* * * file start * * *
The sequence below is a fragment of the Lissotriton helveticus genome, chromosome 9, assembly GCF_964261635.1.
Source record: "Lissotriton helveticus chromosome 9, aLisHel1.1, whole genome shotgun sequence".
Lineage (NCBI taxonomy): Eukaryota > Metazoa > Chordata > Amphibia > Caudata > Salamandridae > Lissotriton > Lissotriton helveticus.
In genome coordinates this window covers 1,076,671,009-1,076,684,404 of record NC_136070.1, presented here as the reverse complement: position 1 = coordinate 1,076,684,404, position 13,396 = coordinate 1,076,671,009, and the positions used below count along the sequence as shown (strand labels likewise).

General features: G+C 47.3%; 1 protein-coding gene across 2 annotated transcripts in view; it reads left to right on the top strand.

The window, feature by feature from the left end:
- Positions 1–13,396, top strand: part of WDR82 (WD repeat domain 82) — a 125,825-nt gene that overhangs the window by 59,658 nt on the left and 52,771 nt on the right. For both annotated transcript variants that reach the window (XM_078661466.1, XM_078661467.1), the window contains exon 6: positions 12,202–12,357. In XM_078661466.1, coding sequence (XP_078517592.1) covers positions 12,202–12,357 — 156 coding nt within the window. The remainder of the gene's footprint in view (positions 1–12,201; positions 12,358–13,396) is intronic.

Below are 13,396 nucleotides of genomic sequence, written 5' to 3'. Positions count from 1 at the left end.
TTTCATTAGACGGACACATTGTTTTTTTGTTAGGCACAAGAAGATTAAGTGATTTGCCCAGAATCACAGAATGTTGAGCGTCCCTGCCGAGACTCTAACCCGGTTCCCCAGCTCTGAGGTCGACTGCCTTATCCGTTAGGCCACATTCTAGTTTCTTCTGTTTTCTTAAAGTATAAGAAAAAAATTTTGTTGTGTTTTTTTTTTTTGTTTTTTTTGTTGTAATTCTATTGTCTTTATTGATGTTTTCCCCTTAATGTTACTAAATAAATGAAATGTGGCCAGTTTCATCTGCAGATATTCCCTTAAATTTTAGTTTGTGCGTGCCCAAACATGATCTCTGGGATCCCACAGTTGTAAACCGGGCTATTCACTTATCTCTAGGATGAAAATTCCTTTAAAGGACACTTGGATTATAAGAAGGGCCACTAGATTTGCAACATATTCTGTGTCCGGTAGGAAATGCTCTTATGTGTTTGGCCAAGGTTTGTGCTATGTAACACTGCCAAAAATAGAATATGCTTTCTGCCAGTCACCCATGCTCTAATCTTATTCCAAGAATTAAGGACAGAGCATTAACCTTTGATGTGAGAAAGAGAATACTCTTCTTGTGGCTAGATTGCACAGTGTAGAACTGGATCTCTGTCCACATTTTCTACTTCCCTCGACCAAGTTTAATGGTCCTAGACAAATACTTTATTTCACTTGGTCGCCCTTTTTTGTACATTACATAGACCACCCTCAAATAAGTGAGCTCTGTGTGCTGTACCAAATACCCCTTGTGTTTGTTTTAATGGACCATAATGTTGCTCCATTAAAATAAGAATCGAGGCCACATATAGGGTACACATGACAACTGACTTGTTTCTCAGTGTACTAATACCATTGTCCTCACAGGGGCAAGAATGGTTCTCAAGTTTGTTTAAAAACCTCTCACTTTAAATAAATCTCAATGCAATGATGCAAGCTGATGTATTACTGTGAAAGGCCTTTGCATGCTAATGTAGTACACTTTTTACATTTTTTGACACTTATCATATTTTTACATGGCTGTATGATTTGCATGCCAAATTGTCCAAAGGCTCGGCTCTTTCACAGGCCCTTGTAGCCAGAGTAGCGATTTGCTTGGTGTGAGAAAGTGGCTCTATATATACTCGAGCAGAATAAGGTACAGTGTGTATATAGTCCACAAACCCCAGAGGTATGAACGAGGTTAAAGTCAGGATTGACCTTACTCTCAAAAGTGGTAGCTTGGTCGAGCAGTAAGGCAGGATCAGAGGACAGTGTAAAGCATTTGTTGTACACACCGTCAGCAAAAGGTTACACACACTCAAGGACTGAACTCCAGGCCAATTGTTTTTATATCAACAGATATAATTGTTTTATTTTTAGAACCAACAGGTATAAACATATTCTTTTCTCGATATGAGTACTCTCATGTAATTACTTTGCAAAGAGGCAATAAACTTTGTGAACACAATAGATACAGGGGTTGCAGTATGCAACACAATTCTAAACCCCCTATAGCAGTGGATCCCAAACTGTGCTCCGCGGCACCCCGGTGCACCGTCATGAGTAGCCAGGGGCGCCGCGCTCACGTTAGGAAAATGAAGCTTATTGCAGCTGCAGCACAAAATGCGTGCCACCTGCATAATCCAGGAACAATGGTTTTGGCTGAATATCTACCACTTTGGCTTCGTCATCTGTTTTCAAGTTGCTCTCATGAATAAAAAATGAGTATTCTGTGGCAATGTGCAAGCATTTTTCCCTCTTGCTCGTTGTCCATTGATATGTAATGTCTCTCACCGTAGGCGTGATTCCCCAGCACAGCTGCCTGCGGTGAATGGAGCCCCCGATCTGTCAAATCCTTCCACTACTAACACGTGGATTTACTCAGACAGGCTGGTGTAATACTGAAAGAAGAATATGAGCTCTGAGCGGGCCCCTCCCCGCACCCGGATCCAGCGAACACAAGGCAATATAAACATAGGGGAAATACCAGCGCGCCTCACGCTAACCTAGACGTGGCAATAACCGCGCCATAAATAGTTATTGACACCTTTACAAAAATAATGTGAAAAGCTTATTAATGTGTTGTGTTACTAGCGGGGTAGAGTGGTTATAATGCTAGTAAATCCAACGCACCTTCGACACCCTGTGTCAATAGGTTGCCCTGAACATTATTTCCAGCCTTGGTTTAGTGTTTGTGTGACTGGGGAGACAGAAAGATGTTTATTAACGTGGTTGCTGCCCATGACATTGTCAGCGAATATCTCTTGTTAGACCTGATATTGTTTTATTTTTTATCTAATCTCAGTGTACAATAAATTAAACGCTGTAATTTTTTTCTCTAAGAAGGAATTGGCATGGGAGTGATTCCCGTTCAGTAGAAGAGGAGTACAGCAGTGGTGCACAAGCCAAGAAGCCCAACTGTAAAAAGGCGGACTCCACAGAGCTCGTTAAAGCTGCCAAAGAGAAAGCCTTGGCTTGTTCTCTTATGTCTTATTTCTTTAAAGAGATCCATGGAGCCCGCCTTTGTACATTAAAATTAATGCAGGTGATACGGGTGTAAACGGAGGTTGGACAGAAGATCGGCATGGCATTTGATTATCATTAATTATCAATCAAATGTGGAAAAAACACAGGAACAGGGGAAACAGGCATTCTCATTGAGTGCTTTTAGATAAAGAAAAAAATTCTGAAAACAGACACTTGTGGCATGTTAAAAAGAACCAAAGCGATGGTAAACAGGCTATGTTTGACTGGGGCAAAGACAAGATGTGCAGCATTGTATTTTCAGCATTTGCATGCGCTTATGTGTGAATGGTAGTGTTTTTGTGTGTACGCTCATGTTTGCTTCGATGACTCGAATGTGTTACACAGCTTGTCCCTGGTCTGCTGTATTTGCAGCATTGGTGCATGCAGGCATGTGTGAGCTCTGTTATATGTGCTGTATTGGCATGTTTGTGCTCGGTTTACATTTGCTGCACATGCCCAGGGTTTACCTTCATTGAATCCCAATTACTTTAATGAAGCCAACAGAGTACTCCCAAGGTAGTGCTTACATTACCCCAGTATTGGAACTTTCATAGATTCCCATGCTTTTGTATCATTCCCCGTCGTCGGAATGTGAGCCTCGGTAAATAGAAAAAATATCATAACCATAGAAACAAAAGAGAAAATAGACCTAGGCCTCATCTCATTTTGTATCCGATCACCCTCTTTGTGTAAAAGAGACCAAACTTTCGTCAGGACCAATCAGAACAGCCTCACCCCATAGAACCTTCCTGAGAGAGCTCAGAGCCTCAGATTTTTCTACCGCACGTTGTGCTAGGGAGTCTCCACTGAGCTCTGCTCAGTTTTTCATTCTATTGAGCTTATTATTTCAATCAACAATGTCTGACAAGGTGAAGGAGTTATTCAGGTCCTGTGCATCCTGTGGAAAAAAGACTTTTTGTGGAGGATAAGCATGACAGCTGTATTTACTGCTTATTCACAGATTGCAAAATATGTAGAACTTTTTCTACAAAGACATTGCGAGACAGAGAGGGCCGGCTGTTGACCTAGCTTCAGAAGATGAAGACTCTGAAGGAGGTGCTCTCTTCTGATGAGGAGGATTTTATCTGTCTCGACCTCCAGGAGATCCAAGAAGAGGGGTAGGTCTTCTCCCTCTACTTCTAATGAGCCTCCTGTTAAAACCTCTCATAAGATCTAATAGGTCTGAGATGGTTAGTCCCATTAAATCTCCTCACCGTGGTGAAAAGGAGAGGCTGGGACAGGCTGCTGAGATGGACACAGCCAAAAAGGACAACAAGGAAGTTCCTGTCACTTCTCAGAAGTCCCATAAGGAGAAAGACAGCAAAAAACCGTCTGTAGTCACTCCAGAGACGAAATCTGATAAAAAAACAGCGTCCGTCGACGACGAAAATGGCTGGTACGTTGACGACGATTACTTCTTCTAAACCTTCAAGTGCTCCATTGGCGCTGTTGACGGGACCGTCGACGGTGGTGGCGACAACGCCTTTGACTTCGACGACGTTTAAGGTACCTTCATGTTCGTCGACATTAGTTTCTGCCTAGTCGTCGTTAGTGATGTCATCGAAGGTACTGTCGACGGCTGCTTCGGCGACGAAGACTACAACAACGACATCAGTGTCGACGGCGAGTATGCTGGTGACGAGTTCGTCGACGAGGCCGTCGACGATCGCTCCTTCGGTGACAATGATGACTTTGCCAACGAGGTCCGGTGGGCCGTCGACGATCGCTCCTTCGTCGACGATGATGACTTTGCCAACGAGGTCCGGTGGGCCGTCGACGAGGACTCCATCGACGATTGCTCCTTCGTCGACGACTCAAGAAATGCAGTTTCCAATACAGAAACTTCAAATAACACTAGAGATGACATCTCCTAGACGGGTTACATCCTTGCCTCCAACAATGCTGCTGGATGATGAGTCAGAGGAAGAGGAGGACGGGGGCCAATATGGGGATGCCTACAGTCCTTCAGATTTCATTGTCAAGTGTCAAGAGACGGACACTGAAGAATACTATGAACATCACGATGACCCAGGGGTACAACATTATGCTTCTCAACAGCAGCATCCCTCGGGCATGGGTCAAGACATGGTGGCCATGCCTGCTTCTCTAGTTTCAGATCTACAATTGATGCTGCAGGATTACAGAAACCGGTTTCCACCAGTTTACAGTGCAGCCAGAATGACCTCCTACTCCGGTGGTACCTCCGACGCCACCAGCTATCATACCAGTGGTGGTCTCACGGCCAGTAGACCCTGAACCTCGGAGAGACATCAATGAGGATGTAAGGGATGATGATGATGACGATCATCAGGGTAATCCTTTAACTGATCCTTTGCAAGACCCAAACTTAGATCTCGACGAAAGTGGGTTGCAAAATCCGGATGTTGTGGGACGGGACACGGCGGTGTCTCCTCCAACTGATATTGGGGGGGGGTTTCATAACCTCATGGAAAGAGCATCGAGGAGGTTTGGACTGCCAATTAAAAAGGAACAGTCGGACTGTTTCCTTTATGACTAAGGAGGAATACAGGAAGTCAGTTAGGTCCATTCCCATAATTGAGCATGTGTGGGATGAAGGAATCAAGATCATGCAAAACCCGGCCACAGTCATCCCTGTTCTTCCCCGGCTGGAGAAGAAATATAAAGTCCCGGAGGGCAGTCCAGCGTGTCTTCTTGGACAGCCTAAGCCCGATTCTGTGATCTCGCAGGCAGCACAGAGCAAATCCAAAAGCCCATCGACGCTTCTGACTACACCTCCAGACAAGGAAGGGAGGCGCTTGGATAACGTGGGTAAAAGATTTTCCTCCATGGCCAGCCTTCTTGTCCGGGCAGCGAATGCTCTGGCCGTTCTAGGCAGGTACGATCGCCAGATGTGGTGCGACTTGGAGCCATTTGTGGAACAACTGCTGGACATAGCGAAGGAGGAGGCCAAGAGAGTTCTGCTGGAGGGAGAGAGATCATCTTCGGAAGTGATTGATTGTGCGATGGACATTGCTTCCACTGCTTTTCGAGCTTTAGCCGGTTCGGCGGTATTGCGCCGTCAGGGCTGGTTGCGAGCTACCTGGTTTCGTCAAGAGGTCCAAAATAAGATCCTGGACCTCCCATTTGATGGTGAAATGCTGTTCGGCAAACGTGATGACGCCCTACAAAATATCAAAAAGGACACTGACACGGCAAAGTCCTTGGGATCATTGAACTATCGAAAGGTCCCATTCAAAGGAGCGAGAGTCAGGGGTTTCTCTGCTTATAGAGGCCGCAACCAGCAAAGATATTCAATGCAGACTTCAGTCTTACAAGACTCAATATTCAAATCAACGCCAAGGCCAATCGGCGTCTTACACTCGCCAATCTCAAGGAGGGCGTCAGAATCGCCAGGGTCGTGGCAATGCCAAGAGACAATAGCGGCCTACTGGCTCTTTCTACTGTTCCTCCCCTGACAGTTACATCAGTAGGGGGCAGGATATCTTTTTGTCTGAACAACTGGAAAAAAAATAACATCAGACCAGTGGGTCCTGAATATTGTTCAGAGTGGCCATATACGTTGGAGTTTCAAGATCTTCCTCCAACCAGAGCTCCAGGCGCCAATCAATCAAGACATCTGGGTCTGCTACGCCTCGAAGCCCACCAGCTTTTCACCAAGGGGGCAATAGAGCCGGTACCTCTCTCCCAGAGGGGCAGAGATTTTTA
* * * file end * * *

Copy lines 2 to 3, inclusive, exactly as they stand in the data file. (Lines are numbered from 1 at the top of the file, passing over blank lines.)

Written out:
Source record: "Lissotriton helveticus chromosome 9, aLisHel1.1, whole genome shotgun sequence".
Lineage (NCBI taxonomy): Eukaryota > Metazoa > Chordata > Amphibia > Caudata > Salamandridae > Lissotriton > Lissotriton helveticus.